If you discover your neighbour(s) are in a lower band to you then you may have a claim. Be aware that it could be that they are all in the wrong band and it is you that has been banded correctly.

This happened to one unfortunate street in Hull after one resident appealed her band. It was discovered that she had been banded correctly and it was their neighbours who were in the wrong band, and you guessed it, they got slapped with a bill for the owed money.

Cases like this are extremely rare though so don’t be put off trying.  But it is why you must also follow the next step below.

Step 2: Do a valuation check

You must estimate the value of your house in 1991, as that is when the tax bands were decided.

Value your house

If you bought it after 1991 simply use the price and sale date to do this. If it was earlier then you will need to find an estimated price.

Check similar neighbouring properties to make sure there aren’t any discrepancies.

Use free house priced websites

To find a price quickly, use a website which offers free historic sales price information. These include NethousepricesZoopla and Rightmove.

Note the price and date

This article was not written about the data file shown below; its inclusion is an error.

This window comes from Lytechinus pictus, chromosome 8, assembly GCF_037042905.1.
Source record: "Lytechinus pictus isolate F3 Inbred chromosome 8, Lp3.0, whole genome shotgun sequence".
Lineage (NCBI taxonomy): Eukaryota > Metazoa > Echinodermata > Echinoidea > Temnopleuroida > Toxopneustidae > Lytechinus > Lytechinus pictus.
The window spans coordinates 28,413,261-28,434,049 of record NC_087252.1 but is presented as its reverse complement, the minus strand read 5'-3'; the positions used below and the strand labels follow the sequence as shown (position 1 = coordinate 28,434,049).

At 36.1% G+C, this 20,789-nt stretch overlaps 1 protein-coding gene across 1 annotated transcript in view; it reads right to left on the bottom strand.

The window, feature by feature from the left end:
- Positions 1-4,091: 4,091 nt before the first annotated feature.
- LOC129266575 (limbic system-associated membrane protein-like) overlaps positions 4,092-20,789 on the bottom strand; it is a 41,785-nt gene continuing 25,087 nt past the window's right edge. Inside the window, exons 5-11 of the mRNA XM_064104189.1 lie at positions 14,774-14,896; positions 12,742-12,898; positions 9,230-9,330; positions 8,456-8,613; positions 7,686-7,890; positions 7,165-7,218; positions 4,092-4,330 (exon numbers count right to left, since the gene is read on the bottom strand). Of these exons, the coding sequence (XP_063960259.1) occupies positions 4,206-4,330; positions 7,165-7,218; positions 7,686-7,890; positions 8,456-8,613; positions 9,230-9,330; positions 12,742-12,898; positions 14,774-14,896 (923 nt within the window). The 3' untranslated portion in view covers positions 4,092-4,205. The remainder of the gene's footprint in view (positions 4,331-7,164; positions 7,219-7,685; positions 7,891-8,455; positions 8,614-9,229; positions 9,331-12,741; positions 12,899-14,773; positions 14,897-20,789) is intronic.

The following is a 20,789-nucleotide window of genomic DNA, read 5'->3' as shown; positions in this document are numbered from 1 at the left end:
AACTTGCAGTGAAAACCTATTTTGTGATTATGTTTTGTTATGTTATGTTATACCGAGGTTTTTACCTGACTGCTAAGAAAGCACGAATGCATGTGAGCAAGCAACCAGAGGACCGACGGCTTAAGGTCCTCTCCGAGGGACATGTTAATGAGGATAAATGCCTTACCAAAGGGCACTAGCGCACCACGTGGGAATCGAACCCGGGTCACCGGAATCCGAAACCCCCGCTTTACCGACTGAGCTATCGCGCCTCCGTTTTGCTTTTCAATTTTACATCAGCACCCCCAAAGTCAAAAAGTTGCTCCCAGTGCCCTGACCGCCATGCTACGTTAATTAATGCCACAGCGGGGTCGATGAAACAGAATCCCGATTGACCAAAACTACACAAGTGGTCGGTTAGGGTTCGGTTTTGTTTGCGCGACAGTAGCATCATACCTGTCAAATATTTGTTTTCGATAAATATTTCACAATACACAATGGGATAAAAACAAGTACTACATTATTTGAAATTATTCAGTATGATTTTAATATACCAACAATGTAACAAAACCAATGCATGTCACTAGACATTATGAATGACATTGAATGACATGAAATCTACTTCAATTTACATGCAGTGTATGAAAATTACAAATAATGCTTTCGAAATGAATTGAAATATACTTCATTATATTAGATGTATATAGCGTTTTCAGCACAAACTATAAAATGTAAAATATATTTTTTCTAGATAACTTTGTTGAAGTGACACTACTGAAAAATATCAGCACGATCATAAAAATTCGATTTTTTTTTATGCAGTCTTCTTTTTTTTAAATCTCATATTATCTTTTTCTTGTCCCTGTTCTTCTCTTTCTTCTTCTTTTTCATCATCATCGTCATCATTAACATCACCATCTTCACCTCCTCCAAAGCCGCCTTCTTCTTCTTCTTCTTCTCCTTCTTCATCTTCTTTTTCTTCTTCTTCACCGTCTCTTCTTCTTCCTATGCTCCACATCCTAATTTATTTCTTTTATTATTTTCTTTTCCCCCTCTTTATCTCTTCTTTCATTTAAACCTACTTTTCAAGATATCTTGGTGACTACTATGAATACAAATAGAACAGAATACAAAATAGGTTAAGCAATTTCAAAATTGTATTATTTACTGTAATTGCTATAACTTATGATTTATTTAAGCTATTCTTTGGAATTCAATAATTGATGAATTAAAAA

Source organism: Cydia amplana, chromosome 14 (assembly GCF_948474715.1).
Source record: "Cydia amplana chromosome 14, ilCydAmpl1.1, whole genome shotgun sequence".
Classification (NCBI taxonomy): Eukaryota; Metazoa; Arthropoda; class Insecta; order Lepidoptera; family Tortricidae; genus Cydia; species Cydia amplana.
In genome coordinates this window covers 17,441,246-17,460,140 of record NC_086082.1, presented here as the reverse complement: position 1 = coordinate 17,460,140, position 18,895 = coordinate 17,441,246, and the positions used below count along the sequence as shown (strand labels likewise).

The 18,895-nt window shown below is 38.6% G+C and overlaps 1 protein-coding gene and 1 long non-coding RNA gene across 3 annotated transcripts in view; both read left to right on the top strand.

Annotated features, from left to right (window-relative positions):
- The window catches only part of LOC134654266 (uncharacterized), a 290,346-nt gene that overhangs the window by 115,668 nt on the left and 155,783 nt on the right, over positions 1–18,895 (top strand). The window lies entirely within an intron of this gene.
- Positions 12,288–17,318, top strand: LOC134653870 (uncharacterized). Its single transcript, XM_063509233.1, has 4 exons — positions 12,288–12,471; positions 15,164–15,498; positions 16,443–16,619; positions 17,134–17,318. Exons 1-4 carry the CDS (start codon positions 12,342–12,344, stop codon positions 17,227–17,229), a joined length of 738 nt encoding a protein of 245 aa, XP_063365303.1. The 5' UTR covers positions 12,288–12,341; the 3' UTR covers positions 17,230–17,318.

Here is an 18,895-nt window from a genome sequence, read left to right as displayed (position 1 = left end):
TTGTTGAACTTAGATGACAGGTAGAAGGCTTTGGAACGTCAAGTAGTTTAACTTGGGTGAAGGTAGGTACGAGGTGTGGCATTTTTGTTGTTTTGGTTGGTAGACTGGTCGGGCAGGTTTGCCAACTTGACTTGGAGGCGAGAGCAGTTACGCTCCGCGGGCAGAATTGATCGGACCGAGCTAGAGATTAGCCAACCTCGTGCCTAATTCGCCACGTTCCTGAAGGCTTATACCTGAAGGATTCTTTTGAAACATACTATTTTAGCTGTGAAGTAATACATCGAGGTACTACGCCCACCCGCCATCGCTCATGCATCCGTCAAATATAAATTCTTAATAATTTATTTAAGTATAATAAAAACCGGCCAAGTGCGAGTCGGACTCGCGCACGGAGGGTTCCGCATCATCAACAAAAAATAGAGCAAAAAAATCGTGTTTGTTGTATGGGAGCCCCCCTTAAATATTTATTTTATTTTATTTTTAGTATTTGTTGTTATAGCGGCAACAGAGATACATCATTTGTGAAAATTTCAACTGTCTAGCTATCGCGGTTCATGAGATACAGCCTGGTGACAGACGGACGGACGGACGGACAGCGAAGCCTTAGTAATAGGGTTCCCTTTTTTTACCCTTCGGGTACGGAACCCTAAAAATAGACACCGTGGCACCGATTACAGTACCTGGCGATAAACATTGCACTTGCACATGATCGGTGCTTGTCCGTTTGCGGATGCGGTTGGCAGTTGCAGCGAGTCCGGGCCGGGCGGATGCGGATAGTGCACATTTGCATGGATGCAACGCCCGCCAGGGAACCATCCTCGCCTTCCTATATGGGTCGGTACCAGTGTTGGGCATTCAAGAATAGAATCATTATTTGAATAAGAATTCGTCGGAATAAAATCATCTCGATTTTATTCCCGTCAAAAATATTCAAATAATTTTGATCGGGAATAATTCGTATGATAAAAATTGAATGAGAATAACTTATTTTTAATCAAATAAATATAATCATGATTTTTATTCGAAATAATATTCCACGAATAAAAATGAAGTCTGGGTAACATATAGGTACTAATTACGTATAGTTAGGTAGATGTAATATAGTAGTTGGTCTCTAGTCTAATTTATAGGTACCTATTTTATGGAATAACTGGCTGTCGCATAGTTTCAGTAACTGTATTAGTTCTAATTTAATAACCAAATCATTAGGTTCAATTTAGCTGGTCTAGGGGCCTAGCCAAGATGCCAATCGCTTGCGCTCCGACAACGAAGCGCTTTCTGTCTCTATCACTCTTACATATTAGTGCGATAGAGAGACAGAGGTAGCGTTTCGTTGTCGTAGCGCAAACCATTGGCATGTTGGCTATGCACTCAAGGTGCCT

Find the most recent sale of a property similar to yours in your street. Note down the price and date of sale.

Estimate the value of your home in 1991

Great! Now using the Nationwide House Price Calculator, calculate the valuation of your house in 1991.

How to use the calculator

  1. Scroll down the page to the calculator.
  2. In ‘Property value’ note the salesprice from earlier.
  3. In ‘Valuation date 1’ enter thedate of sale from earlier. (Make sure you enter which quarter of the year it was.)
  4. In ‘Valuation date 2’ enter 1991, and Q2.
  5. Select your region from the drop-down list.
  6. Click ‘calculate the results’.

The results, rather strangely, appear just above the calculator. For example:

A property located in the north west of England which was valued at £170,000 in Q2 of 2010 would be worth approx. £66,904 in Q2 of 1991. That’s equivalent to a -60.64% change.

Now you can compare the estimated valuation of your property in 1991 to the table below

Council tax bands at 1991 property value

A All properties under £40,000 All properties under £27,000
B £40,001 – £52,000 £27,001 – £35,000
C £52,001 – £68,000 £35,001 – £45,000
D £68,001 – £88,000 £45,001 – £58,000
E £88,001 – £120,000 £58,001 – £80,000